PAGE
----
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  • Fables of the Sublime: Kant, Schiller, Kleist
  • Eric Baker (bio)

Ob Mensch, ob Pferd ist nicht mehr so wichtig, wenn nur die Last vom Rücken genommen ist.

— Walter Benjamin


Can there be a fable of the sublime? The question leads directly to another: What, if any, is the relationship between sublimity and “Bildung,” or “Erziehung”? What, if anything at all, would the moral of such a fable be? With regard to Kant’s third Critique, we can, at least at this level of generality, give an unambiguous response to both questions: no, and nothing, respectively. And yet: yes, and everything. There can be no fable of the sublime, because the essence of sublimity lies in the necessary failure of any attempt at its positive objectification or representation. And where there is no possibility of formal representation, where there is no “Bild,” there can be little hope of “Bildung.” Everything depends on this failure of the symbolic: the very possibility of human community (of a very peculiar, anticipatory temporal structure) beyond the reign and reins of natural law, based on the principle of freedom.

This seemingly contradictory economy of gain through loss is anticipated in the concluding section of the second Critique, which, due to its general familiarity, may serve to introduce the problematic of aesthetic judgment. “Zwei Dinge,” writes Kant, [End Page 524]

erfüllen das Gemüt mit immer neuer und zunehmender Bewunderung und Ehrfurcht, je öfter und anhaltender sich das Nachdenken damit beschäftigt: Der bestirnte Himmel über mir, und das moralische Gesetz in mir. 1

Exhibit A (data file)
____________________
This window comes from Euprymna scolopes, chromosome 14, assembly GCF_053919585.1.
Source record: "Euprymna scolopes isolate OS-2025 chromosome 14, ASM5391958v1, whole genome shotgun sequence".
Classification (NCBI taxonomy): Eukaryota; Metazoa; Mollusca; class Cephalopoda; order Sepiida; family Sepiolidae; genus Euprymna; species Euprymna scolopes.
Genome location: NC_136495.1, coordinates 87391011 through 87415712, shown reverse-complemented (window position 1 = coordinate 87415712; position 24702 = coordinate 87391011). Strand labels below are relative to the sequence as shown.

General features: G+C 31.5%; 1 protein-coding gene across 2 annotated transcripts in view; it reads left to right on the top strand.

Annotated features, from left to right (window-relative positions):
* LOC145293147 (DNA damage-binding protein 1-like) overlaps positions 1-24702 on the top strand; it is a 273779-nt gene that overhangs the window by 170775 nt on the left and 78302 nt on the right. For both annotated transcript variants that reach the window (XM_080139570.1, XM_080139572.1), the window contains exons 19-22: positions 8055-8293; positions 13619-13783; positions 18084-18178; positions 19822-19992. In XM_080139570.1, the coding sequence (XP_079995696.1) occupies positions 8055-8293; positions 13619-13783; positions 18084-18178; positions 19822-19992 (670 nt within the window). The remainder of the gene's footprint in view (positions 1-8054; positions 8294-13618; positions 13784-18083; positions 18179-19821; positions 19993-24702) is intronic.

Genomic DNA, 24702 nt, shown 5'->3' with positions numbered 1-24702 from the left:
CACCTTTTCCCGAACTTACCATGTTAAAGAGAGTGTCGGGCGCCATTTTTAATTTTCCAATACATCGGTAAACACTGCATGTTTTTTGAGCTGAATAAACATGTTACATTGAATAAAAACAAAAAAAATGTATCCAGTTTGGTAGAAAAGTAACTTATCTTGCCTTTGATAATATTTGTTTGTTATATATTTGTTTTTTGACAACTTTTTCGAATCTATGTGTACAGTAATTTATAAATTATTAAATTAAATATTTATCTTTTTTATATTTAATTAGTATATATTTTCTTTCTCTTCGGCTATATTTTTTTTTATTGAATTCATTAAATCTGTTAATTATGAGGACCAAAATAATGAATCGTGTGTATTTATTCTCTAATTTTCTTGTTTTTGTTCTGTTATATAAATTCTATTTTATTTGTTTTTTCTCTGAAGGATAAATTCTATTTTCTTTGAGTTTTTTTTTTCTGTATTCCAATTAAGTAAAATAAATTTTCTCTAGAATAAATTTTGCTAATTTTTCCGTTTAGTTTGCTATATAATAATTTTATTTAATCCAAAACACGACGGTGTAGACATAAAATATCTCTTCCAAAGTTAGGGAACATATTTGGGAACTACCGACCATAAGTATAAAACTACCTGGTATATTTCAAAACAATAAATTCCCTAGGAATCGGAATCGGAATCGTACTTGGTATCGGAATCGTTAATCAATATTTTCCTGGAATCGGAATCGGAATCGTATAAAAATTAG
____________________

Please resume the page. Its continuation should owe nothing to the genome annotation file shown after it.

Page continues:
Two “things—a somewhat disturbing choice of words to characterize the “starry heavens” and the “moral law,” neither of which can be taken as objects in any unqualified sense. But is Kant really talking about objects here at all? It seems clear that these two “things” are, in fact, two different relations, one “in,” the other “über,” related in turn to one another by a common point of reference, “mir.” Nor is it simply a matter of two relations, awe-inspiring each in its own right. What counts is rather the peculiar economy constituted by the combination of both:

Der erstere Anblick einer zahllosen Weltenmenge vernichtet gleichsam meine Wichtigkeit, als eines tierischen Geschöpfs, [...]. Der zweite erhebt dagegen meinen Wert, als einer Intelligenz, unendlich, durch meine Persönlichkeit, in welcher das moralische Gesetz mir ein von der Tierheit und selbst von der ganzen Sinnenwelt unabhängiges Leben offenbart, [...].

(KpV, ibid.)

It is precisely the utter lack of adequation between what is infinitely “über mir” and the innermost interiority of the moral law “in mir” that destroys the value of the finite, bodily self, leading to an “unabhängiges Leben,” in which the value of the intelligible person is infinitely heightened. Human being is thus situated at a boundary, an absolute divergence and discontinuity between what is inside—the moral law—and what is outside—the starry heavens—of “mir.” The Kritik der Urteilskraft is, in many repects, nothing but an extended commentary on the structure of this passage from “Vernichtung” to “Offenbarung,” from nothing to Being.

It should therefore come as no surprise when the example returns in the third Critique, in the final section of the “Dynamic-Sublime of Nature”:

Wenn man also den Anblick des bestirnten Himmels erhaben nennt, so muß man der Beurteilung desselben nicht Begriffe von Welten, von vernünftigen Wesen bewohnt, und nun die hellen Punkte, womit wir den Raum über uns erfüllt sehen, als ihre Sonnen, in sehr zweckmäßig für sie [End Page 525] gestellten Kreisen bewegt, zum Grunde legen, sondern bloß, wie man ihn sieht, als ein weites Gewölbe, was alles befaßt; [...]. 2

There is much to say about this passage, but for our purposes here, it will suffice to point towards something not to be found in the starry heavens of the second Critique. The passage features one “Anblick,” but two ways of orienting oneself toward it: we can lend to it a purpose (“zweckmäßig [...] zum Grunde legen”) as its underlying structure, or we can see it as sheer spectacle, as an all-encompassing vault, “bloß, wie man ihn sieht, [...] wie die Dichter es tun” (KrV...

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pp. 524-536
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